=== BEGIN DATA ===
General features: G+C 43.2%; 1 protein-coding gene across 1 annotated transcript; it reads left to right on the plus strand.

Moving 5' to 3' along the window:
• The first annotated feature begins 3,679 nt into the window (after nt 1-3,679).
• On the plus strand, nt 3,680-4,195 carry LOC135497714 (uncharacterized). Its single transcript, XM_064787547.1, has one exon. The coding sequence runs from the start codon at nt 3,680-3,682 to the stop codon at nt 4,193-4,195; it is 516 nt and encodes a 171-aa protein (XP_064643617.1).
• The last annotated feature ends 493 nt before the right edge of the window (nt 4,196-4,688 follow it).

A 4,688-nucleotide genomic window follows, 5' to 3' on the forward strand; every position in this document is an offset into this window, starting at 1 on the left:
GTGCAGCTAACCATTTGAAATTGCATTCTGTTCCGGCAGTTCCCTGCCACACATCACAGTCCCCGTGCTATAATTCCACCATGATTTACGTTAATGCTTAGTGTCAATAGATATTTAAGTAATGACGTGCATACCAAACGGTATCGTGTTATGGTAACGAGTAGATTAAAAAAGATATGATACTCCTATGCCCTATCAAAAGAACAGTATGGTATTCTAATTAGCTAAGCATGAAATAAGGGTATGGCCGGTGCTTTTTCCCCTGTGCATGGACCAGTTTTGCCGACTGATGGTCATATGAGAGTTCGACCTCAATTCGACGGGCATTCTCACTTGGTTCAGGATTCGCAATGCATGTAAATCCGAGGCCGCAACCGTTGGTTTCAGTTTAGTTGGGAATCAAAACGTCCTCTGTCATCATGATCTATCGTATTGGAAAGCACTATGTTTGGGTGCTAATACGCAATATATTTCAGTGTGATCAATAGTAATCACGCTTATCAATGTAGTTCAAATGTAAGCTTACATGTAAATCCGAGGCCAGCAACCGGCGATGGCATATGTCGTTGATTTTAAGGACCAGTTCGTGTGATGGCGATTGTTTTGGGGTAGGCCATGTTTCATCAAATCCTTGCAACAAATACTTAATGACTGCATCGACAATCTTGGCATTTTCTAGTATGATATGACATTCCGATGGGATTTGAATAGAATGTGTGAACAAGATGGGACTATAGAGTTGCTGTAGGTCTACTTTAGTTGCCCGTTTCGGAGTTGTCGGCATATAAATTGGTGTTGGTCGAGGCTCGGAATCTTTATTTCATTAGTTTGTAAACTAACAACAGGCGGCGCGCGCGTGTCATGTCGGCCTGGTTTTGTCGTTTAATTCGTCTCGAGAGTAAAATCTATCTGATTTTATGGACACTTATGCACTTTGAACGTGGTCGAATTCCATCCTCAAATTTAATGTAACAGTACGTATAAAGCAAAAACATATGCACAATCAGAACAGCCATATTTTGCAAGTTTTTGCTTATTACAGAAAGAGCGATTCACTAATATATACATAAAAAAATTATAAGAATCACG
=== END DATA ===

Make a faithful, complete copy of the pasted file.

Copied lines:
General features: G+C 43.2%; 1 protein-coding gene across 1 annotated transcript; it reads left to right on the plus strand.

Moving 5' to 3' along the window:
• The first annotated feature begins 3,679 nt into the window (after nt 1-3,679).
• On the plus strand, nt 3,680-4,195 carry LOC135497714 (uncharacterized). Its single transcript, XM_064787547.1, has one exon. The coding sequence runs from the start codon at nt 3,680-3,682 to the stop codon at nt 4,193-4,195; it is 516 nt and encodes a 171-aa protein (XP_064643617.1).
• The last annotated feature ends 493 nt before the right edge of the window (nt 4,196-4,688 follow it).

A 4,688-nucleotide genomic window follows, 5' to 3' on the forward strand; every position in this document is an offset into this window, starting at 1 on the left:
GTGCAGCTAACCATTTGAAATTGCATTCTGTTCCGGCAGTTCCCTGCCACACATCACAGTCCCCGTGCTATAATTCCACCATGATTTACGTTAATGCTTAGTGTCAATAGATATTTAAGTAATGACGTGCATACCAAACGGTATCGTGTTATGGTAACGAGTAGATTAAAAAAGATATGATACTCCTATGCCCTATCAAAAGAACAGTATGGTATTCTAATTAGCTAAGCATGAAATAAGGGTATGGCCGGTGCTTTTTCCCCTGTGCATGGACCAGTTTTGCCGACTGATGGTCATATGAGAGTTCGACCTCAATTCGACGGGCATTCTCACTTGGTTCAGGATTCGCAATGCATGTAAATCCGAGGCCGCAACCGTTGGTTTCAGTTTAGTTGGGAATCAAAACGTCCTCTGTCATCATGATCTATCGTATTGGAAAGCACTATGTTTGGGTGCTAATACGCAATATATTTCAGTGTGATCAATAGTAATCACGCTTATCAATGTAGTTCAAATGTAAGCTTACATGTAAATCCGAGGCCAGCAACCGGCGATGGCATATGTCGTTGATTTTAAGGACCAGTTCGTGTGATGGCGATTGTTTTGGGGTAGGCCATGTTTCATCAAATCCTTGCAACAAATACTTAATGACTGCATCGACAATCTTGGCATTTTCTAGTATGATATGACATTCCGATGGGATTTGAATAGAATGTGTGAACAAGATGGGACTATAGAGTTGCTGTAGGTCTACTTTAGTTGCCCGTTTCGGAGTTGTCGGCATATAAATTGGTGTTGGTCGAGGCTCGGAATCTTTATTTCATTAGTTTGTAAACTAACAACAGGCGGCGCGCGCGTGTCATGTCGGCCTGGTTTTGTCGTTTAATTCGTCTCGAGAGTAAAATCTATCTGATTTTATGGACACTTATGCACTTTGAACGTGGTCGAATTCCATCCTCAAATTTAATGTAACAGTACGTATAAAGCAAAAACATATGCACAATCAGAACAGCCATATTTTGCAAGTTTTTGCTTATTACAGAAAGAGCGATTCACTAATATATACATAAAAAAATTATAAGAATCACG